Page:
Sunday Commentary: Translating a news story about Florida greyhound racing

The Walton Sun out of Walton County, Fla. published a story on Saturday – by a News Herald writer – headlined, “Poor economy, greyhound deaths pose unique challenges at Ebro.”

Ebro is Ebro Greyhound Park, which has been in the news of late because dozens dead greyhounds were found starved to death at the kennels there. A trainer was arrested and charged in the case, but from what I’ve read the owners of the track claim they were not aware of what was happening there – probably for weeks and maybe months.

But this Walton Sun story needs a bit of translation, so let’s walk through it step by step. Maybe read it first and come back here for the translation.

For much of its 55 years, Ebro avoided industry controversy” – Translation: Too few were exposing the horrors of what the greyhounds faced there for 55 years.

In 2010, Ebro was “hit with a double whammy” (noting the economy went south and discovery of the dead greyhounds) – Translation: Finally, after 55 years, something happened to expose the poor conditions at another greyhound track. But really – Ebro was hit with a double whammy? What about the dogs. They get the “whammy” every day in the racing industry.

” … wagering on live races at Ebro was down 22 percent from the prior year, possibly a result of the Deepwater Horizon gusher …” – Translation – Blame it on everything but the reality – that most people no longer want to turn their money over to an industry with a history of abusing dogs.

The writer somehow found someone who likes dog racing and they were quoted as saying, “There’s something about live racing that is exciting!” – Translation: Yeah, like rubber-necking past a terrible car accident or watching a fight on MTV’s “Jersey Shore.”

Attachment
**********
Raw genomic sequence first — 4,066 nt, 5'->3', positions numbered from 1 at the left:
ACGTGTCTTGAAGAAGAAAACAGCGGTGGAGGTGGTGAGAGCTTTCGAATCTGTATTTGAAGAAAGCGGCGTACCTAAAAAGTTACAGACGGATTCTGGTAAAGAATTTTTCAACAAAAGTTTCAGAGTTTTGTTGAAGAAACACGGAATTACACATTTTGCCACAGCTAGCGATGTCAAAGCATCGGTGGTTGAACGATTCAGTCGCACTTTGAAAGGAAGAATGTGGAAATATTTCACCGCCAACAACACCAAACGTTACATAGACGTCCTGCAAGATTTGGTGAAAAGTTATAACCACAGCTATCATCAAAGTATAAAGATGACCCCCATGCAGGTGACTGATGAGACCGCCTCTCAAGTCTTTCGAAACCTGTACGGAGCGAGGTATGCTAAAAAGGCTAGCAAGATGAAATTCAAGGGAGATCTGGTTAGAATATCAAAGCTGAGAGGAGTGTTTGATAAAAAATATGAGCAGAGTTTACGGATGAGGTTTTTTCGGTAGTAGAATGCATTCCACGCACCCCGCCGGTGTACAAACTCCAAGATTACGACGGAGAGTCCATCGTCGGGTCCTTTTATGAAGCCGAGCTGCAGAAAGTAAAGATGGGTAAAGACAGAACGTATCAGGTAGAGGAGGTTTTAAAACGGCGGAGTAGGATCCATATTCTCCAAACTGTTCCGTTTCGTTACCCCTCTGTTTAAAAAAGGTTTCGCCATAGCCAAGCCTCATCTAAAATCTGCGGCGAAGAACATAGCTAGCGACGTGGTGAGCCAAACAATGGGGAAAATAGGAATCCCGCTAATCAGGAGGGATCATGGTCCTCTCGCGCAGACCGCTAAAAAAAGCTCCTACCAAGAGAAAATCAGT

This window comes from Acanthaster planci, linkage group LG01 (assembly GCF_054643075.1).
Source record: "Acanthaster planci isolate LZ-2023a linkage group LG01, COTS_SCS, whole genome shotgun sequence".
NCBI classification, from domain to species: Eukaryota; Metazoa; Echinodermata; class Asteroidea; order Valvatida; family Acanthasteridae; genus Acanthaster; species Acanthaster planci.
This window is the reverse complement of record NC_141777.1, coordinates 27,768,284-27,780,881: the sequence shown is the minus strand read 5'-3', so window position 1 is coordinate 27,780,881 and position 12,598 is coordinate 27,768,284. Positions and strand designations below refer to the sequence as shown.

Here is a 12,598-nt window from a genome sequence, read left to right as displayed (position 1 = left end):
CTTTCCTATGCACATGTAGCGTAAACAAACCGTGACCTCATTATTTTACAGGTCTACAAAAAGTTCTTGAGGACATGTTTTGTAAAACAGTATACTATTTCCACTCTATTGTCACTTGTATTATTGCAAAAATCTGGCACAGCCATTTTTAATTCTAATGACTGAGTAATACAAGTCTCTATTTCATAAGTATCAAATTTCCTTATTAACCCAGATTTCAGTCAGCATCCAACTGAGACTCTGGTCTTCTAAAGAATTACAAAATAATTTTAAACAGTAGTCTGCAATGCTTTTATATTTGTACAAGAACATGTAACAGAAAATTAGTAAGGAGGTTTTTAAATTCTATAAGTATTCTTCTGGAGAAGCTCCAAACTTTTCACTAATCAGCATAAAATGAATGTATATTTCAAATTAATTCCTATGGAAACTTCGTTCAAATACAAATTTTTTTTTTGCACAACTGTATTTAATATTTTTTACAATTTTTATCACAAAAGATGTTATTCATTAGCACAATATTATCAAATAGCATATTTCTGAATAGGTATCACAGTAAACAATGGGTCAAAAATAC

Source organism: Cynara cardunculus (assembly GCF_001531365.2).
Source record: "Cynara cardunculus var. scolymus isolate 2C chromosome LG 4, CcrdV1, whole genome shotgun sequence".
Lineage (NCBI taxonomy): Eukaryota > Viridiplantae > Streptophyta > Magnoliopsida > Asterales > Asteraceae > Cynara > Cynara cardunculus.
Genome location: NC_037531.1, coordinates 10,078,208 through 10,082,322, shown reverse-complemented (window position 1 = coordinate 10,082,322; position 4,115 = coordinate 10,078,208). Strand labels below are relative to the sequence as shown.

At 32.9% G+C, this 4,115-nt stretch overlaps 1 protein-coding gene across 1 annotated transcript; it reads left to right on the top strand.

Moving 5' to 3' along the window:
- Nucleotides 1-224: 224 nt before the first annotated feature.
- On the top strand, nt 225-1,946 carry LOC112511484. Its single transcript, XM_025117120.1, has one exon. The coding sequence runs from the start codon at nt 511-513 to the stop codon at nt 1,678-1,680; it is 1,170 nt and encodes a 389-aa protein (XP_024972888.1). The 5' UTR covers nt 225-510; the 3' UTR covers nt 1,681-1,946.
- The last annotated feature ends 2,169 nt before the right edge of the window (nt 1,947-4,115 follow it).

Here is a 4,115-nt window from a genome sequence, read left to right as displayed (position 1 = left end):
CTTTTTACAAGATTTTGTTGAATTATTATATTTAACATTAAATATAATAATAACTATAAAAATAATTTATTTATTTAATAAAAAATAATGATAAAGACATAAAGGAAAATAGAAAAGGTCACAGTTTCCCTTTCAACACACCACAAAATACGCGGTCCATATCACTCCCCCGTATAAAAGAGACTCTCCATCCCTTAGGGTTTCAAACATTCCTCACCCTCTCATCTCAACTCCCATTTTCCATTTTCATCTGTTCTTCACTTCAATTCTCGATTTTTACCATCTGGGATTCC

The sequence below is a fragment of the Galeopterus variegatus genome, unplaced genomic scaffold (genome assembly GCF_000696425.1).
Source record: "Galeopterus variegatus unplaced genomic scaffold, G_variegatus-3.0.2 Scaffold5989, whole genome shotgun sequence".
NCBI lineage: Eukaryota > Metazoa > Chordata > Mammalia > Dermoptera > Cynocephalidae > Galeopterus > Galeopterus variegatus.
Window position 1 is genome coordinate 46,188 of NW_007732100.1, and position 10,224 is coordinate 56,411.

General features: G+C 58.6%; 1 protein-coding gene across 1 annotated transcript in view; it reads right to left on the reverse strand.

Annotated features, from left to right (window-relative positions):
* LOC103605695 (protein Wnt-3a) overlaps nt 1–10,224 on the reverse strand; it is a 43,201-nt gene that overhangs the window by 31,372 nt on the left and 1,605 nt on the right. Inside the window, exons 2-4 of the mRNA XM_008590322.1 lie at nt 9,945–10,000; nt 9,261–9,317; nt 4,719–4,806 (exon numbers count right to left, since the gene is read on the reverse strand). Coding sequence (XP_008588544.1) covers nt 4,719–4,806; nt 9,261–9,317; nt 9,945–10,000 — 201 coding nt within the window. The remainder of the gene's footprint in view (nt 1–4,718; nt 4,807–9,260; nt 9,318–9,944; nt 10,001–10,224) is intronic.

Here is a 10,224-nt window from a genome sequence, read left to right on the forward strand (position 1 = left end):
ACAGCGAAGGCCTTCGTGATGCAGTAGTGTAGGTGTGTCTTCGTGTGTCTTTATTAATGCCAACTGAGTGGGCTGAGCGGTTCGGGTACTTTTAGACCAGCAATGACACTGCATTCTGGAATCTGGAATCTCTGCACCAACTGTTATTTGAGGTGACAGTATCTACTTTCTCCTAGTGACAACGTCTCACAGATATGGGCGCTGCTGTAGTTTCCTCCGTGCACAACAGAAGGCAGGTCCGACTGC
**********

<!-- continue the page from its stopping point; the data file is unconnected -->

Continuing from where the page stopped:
” … which makes places like Ebro a draw because greyhound racing is illegal in 38 states …” – Translation – Yeah, a few people still like to bet on the races, despite the fact that so many other states have faced the reality that this is a cruel industry and have banned it. So some people are even having to travel long distances to support the dying industry.

The track, and the industry itself, suffered a massive embarrassment when trainer Ronnie Williams was arrested in connection with the starvation deaths of 37 greyhounds …” – Translation: The industry doesn’t like it when the horrors within its doors are exposed. (But “massive embarrassment” is minor compared to the suffering faced by the starving dogs and by so many more racing greyhound throughout the state.)

The story suggests Ebro Greyhound Park’s history is “nearly untarnished” – as noted by the Florida Department of Business & Professional Regulation – Translation: No one was reporting on dogs being constantly caged and too often injured on the track and killed when they were no longer of value to the local industry.

The article goes on to note the Division of Pari-Mutuel Wagering and “Ebro officials” perform inspections during the racing season but no inspection system seems to be in place for the off season. The Division of Pari-Mutuel Wagering and Ebro officials are responsible for inspections? And they have not been inspecting Florida race tracks and the kennels in the off season? Is this right?

And the story notes the Department of Business & Professional Regulation is working with industry representatives on new procedures.

Here we have some major problems that need to be addressed in Florida. The Division of Pari-Mutuel Wagering has no business handling the inspections for animal welfare. And greyhound racing industry representatives should not be taking part in developing new procedures for protecting the dogs from abuse.

Local humane societies or state or local animal care and control agencies should head up this effort. We need to have animal welfare agencies handling animal welfare cases, not Pari-Mutuel Wagering offices or track officials. This is crazy. No wonder Florida leads the nation in greyhound tracks. The state seems to be letting the fox guard the hen house.


2 responses to this post.

  1. What utter irony. Those responsible for oversight of the hideous conditions and the horrific treatment of the greyhounds are the same individuals who continue to exploit them. Self-governing? What a tragedy. There should be animal experts overseeing this pathetic “sport”. Better yet, it needs to be banned.


    • Posted by Tom Grady on February 20, 2011 at 7:44 pm

      I could not agree more. It’s a rigged system that is reported on in this article.
      It would be like your local restaurant health inspections being conducted by a restaurant association that the restaurants belonged to.


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